Rise in Default Rates Likely in 2013
Although default rates on leveraged loans remain extremely low, it’s not likely to last and an increase could start showing up as the economy heads into 2013, according to the latest Restructuring Quarterly Newsletter issued by Morgan Joseph TriArtisan (MJTA).
Based on a study of research into default rates in the corporate bank loan market and others, MJTA’s Restructuring Group said they showed generally a two- to three-year lag following issuance before they start to occur. Accordingly, it notes:
New debt issuances have risen sharply since 2008, and 2012’s pace is nearing 2006/2007 levels.
Overall debt volumes peaked in 2006-2007 and the default rate spiked two years later, though in part the result of the recession.
Historically low level of issuances in 2008-2009 has resulted in extremely low default rates in 2010-2011.
However, new leveraged loans and high yield issuance is up sharply since 2010, and this year’s volume has already surpassed 2011 levels.
“Defaults are coming,” concludes James D. Decker, head of the Restructuring Group:
“If past relationships continue to hold, and the reports we reviewed strongly suggest they usually do, the ongoing rise in loan volume suggests that default rates will rise as we move into the new year.”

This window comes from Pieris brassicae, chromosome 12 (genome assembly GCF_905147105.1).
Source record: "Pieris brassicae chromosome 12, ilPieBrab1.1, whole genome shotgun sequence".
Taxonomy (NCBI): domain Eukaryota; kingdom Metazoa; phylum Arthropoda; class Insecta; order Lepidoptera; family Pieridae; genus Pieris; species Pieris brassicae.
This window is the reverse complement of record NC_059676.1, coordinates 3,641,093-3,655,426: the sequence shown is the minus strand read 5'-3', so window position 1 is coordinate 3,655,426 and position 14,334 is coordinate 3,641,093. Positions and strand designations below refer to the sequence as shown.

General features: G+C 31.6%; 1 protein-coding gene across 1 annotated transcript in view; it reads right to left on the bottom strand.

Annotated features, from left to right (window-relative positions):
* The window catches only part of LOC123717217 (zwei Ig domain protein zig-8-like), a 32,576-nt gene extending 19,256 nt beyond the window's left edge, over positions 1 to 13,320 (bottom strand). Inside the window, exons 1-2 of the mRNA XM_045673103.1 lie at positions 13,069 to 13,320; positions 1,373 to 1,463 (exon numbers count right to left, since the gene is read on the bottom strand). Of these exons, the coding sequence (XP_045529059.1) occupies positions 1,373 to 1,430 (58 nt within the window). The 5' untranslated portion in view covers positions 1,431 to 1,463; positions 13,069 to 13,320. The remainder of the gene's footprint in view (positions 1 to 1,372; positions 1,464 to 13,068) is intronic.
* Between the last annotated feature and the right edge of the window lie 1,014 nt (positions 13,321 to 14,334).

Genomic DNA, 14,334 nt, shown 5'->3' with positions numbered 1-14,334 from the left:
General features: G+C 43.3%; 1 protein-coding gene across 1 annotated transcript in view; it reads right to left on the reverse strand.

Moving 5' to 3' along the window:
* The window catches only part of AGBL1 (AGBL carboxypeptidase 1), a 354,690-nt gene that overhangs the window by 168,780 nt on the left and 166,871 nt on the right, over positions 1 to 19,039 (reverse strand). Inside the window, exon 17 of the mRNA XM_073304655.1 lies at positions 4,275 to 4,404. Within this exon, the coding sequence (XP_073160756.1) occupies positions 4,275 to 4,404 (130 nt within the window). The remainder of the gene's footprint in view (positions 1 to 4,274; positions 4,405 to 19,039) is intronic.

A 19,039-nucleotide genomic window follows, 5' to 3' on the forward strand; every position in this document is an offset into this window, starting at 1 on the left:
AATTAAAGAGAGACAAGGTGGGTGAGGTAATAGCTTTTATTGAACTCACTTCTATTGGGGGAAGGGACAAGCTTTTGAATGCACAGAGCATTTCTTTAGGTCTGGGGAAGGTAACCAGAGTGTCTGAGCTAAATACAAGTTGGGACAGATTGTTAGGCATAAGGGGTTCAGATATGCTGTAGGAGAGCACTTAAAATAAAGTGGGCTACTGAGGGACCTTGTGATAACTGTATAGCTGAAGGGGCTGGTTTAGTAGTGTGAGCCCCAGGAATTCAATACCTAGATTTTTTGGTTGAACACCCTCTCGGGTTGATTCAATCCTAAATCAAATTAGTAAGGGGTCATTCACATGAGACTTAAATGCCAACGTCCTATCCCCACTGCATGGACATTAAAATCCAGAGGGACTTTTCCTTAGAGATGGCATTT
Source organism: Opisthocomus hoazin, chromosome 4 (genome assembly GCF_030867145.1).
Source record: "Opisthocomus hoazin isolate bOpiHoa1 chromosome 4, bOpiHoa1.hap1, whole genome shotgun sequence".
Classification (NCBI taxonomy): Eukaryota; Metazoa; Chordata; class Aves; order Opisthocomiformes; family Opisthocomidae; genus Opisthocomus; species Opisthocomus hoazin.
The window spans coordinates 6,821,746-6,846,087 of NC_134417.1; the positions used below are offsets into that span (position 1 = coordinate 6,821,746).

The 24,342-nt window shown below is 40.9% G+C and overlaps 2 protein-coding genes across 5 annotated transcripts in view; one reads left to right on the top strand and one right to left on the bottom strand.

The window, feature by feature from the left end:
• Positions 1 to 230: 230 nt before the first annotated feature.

Among other financing and restructuring trends, the MJTA report notes:
The 2012 third quarter marked a post-Lehman low water mark for equity contributions to leveraged buyouts on the whole. The average deal required just 38% equity capitalization, compared with the 40 to 50% levels experienced in 2008-2011.
Competition for ABL (asset based loans) remains fierce. “However, a number of market participants claim that bank structures and pricing seem to have stabilized at current levels.” Pricing of ABL loans floated slightly higher in the third quarter to an average spread to LIBOR just north of 200 bps. The increase in pricing may reflect a growing willingness of lenders to offer term facilities often at prices at a premium to the revolving working capital component.
Cash flow senior lending has become generally available in leverage levels as high as the three to four times range for middle-market borrowers with minimum EBITDA in the $15 to $20 million range with strong operating trends. Sub-$15 million EBITDA borrowers remain largely uncovered by senior lenders. When they do, they often must turn to second lien lenders positioned to lend to smaller or storied borrowers on a senior basis. The MJTA team reports seeing numerous funds willing to provide these companies with uni-tranche facilities that are highly competitive with more traditional ABL+second lien structures, but it usually requires a thorough placement process to fully access this capital.